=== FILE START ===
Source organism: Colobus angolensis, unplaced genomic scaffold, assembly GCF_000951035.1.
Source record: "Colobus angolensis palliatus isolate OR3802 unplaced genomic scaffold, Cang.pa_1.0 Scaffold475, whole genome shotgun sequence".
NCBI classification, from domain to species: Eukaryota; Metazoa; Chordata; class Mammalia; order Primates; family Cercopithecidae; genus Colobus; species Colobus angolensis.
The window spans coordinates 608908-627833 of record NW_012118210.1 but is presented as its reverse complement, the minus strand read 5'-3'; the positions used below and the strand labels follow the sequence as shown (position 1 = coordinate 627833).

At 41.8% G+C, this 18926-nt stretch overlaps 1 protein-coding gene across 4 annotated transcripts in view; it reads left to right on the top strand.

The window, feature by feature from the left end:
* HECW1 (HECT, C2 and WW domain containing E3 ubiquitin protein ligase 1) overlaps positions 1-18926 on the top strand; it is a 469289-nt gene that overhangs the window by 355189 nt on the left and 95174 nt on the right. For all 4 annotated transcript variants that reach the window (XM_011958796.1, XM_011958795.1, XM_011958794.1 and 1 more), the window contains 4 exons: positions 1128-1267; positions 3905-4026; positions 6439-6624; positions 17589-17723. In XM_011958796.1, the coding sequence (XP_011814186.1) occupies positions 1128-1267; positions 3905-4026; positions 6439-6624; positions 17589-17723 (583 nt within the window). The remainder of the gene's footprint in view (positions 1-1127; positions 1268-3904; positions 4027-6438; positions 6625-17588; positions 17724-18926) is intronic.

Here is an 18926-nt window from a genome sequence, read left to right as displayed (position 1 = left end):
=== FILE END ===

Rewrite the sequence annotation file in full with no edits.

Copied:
Source organism: Colobus angolensis, unplaced genomic scaffold, assembly GCF_000951035.1.
Source record: "Colobus angolensis palliatus isolate OR3802 unplaced genomic scaffold, Cang.pa_1.0 Scaffold475, whole genome shotgun sequence".
NCBI classification, from domain to species: Eukaryota; Metazoa; Chordata; class Mammalia; order Primates; family Cercopithecidae; genus Colobus; species Colobus angolensis.
The window spans coordinates 608908-627833 of record NW_012118210.1 but is presented as its reverse complement, the minus strand read 5'-3'; the positions used below and the strand labels follow the sequence as shown (position 1 = coordinate 627833).

At 41.8% G+C, this 18926-nt stretch overlaps 1 protein-coding gene across 4 annotated transcripts in view; it reads left to right on the top strand.

The window, feature by feature from the left end:
* HECW1 (HECT, C2 and WW domain containing E3 ubiquitin protein ligase 1) overlaps positions 1-18926 on the top strand; it is a 469289-nt gene that overhangs the window by 355189 nt on the left and 95174 nt on the right. For all 4 annotated transcript variants that reach the window (XM_011958796.1, XM_011958795.1, XM_011958794.1 and 1 more), the window contains 4 exons: positions 1128-1267; positions 3905-4026; positions 6439-6624; positions 17589-17723. In XM_011958796.1, the coding sequence (XP_011814186.1) occupies positions 1128-1267; positions 3905-4026; positions 6439-6624; positions 17589-17723 (583 nt within the window). The remainder of the gene's footprint in view (positions 1-1127; positions 1268-3904; positions 4027-6438; positions 6625-17588; positions 17724-18926) is intronic.

Here is an 18926-nt window from a genome sequence, read left to right as displayed (position 1 = left end):